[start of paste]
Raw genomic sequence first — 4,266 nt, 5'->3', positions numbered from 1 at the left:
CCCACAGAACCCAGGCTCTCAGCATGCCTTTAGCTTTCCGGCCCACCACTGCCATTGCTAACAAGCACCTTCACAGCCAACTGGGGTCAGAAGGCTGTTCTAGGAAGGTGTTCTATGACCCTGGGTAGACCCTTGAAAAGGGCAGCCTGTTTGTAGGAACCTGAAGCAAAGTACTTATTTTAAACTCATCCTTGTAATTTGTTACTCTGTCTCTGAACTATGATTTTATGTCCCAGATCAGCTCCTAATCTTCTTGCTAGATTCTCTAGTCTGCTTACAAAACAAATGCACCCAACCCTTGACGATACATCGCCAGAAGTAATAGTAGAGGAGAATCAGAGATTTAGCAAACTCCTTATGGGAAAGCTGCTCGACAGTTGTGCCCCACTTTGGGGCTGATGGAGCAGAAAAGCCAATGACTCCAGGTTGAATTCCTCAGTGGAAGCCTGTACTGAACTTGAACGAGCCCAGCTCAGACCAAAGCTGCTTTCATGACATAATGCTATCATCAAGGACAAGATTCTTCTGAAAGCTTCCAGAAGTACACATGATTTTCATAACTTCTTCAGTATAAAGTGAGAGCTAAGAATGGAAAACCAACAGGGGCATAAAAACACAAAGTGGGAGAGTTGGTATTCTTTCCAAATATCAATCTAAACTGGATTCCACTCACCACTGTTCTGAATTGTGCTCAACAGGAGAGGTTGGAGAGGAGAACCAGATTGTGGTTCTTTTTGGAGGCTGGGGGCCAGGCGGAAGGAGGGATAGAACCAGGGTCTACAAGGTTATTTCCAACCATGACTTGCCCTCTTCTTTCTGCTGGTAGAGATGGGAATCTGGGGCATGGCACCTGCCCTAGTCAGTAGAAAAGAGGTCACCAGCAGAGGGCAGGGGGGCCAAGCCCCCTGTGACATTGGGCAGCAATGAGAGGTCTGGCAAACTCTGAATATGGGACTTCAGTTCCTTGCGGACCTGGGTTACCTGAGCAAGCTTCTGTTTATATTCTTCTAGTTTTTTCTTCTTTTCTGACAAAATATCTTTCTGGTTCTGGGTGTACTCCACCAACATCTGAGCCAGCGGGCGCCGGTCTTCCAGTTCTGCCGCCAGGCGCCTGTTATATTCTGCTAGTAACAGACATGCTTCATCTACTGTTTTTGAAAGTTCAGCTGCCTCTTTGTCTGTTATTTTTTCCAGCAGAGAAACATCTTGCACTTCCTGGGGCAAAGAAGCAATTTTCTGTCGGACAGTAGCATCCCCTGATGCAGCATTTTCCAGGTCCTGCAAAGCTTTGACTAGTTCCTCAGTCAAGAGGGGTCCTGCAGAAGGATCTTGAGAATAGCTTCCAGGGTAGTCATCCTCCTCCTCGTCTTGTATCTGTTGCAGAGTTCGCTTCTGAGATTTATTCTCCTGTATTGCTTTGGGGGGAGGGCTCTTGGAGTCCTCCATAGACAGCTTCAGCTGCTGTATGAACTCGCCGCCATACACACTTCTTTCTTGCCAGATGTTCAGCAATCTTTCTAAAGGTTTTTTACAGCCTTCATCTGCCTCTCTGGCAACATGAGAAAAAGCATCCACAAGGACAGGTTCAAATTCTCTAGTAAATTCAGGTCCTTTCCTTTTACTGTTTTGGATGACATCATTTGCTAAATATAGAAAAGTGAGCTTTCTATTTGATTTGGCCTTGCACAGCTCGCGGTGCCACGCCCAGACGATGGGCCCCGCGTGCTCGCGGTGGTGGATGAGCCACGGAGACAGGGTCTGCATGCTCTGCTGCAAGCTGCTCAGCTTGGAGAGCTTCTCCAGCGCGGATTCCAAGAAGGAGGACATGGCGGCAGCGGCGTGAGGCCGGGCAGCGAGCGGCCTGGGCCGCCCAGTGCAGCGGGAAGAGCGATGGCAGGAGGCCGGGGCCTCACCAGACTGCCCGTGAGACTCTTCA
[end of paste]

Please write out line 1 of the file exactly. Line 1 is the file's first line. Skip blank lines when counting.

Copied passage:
Raw genomic sequence first — 4,266 nt, 5'->3', positions numbered from 1 at the left: